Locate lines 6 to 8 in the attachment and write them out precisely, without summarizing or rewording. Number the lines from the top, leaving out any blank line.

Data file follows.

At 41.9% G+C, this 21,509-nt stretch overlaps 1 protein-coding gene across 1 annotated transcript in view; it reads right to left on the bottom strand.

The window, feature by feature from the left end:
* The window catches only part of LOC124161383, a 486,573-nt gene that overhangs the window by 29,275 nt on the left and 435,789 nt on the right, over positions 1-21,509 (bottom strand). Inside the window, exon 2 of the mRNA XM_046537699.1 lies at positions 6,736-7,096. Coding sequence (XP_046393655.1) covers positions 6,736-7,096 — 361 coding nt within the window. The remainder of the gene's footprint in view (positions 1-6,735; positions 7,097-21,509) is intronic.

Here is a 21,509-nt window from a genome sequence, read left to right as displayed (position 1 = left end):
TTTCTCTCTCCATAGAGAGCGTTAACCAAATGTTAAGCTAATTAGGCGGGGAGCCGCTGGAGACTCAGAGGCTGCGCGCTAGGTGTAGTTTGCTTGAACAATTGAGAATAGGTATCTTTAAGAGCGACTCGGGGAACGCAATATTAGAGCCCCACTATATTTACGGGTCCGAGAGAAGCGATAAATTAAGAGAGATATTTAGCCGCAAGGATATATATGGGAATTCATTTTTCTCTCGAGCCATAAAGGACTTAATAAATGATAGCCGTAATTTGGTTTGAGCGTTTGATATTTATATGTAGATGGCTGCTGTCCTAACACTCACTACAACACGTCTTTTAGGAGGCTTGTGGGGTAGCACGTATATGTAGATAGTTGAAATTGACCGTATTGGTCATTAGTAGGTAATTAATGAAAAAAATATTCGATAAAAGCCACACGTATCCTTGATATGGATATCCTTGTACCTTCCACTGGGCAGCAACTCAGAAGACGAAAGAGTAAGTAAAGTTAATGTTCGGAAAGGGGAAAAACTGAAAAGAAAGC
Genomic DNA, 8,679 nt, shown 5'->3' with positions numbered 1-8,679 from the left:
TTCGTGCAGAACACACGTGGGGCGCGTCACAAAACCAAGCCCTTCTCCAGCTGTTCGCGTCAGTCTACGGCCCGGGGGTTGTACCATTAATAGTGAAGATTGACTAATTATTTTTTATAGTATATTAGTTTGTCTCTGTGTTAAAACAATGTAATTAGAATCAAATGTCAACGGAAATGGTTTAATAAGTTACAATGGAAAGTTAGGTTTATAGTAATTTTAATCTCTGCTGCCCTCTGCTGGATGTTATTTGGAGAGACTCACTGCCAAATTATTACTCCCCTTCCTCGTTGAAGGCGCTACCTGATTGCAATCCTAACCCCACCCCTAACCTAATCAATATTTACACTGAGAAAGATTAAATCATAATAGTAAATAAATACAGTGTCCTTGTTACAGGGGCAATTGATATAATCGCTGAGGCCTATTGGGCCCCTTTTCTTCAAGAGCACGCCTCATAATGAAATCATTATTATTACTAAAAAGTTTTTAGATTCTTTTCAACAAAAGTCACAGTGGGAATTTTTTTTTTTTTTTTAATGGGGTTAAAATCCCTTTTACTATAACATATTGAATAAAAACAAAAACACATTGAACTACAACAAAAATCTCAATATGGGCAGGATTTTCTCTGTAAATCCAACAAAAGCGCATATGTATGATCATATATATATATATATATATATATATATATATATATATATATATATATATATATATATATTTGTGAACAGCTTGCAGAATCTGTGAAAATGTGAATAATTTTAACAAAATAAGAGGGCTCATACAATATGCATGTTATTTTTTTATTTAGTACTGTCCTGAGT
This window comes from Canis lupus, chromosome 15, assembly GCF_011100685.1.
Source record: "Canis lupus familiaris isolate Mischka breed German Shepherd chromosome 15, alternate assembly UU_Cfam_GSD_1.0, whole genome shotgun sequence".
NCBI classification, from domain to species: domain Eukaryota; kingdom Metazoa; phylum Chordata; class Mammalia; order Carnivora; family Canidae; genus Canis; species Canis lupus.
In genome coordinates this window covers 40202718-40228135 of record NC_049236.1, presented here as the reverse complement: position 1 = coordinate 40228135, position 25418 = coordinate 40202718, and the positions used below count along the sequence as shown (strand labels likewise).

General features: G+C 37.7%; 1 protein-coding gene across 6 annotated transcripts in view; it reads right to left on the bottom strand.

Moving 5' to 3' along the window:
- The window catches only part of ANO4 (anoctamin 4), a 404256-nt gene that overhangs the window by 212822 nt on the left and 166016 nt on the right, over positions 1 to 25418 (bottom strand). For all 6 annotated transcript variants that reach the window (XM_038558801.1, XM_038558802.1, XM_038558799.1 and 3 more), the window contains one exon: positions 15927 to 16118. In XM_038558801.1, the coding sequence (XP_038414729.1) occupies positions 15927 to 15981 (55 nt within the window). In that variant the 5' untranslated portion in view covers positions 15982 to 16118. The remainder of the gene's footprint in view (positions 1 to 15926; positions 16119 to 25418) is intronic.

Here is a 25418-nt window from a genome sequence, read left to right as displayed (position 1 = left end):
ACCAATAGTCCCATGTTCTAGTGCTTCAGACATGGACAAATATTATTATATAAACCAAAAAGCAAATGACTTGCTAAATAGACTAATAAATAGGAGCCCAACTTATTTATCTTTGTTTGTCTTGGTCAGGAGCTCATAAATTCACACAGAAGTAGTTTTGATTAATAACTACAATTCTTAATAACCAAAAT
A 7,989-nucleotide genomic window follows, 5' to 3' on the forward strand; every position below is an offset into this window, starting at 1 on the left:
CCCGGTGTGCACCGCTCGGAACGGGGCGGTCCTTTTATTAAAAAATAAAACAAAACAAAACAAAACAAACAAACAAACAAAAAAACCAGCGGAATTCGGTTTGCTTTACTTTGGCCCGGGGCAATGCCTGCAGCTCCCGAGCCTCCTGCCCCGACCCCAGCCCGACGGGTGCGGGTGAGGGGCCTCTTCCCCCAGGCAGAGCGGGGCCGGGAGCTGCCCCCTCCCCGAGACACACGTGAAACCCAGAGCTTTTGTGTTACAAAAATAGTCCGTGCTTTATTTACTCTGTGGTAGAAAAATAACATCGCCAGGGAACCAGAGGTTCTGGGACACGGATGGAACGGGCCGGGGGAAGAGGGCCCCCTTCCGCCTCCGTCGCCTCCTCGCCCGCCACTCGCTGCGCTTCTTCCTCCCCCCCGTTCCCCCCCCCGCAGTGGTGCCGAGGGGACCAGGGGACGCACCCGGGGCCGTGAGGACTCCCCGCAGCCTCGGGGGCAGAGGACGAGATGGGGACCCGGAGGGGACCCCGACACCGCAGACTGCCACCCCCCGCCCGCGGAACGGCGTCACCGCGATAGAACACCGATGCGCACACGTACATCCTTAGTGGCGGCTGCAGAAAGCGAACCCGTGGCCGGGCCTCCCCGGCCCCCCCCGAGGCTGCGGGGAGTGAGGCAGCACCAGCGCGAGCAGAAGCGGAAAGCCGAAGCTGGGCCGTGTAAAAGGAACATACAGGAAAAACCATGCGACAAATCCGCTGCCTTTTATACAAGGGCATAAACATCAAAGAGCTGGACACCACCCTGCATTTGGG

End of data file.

Genomic DNA, 8,679 nt, shown 5'->3' with positions numbered 1-8,679 from the left:
TTCGTGCAGAACACACGTGGGGCGCGTCACAAAACCAAGCCCTTCTCCAGCTGTTCGCGTCAGTCTACGGCCCGGGGGTTGTACCATTAATAGTGAAGATTGACTAATTATTTTTTATAGTATATTAGTTTGTCTCTGTGTTAAAACAATGTAATTAGAATCAAATGTCAACGGAAATGGTTTAATAAGTTACAATGGAAAGTTAGGTTTATAGTAATTTTAATCTCTGCTGCCCTCTGCTGGATGTTATTTGGAGAGACTCACTGCCAAATTATTACTCCCCTTCCTCGTTGAAGGCGCTACCTGATTGCAATCCTAACCCCACCCCTAACCTAATCAATATTTACACTGAGAAAGATTAAATCATAATAGTAAATAAATACAGTGTCCTTGTTACAGGGGCAATTGATATAATCGCTGAGGCCTATTGGGCCCCTTTTCTTCAAGAGCACGCCTCATAATGAAATCATTATTATTACTAAAAAGTTTTTAGATTCTTTTCAACAAAAGTCACAGTGGGAATTTTTTTTTTTTTTTTAATGGGGTTAAAATCCCTTTTACTATAACATATTGAATAAAAACAAAAACACATTGAACTACAACAAAAATCTCAATATGGGCAGGATTTTCTCTGTAAATCCAACAAAAGCGCATATGTATGATCATATATATATATATATATATATATATATATATATATATATATATATATATATATATATATTTGTGAACAGCTTGCAGAATCTGTGAAAATGTGAATAATTTTAACAAAATAAGAGGGCTCATACAATATGCATGTTATTTTTTTATTTAGTACTGTCCTGAGT
This window comes from Canis lupus, chromosome 15, assembly GCF_011100685.1.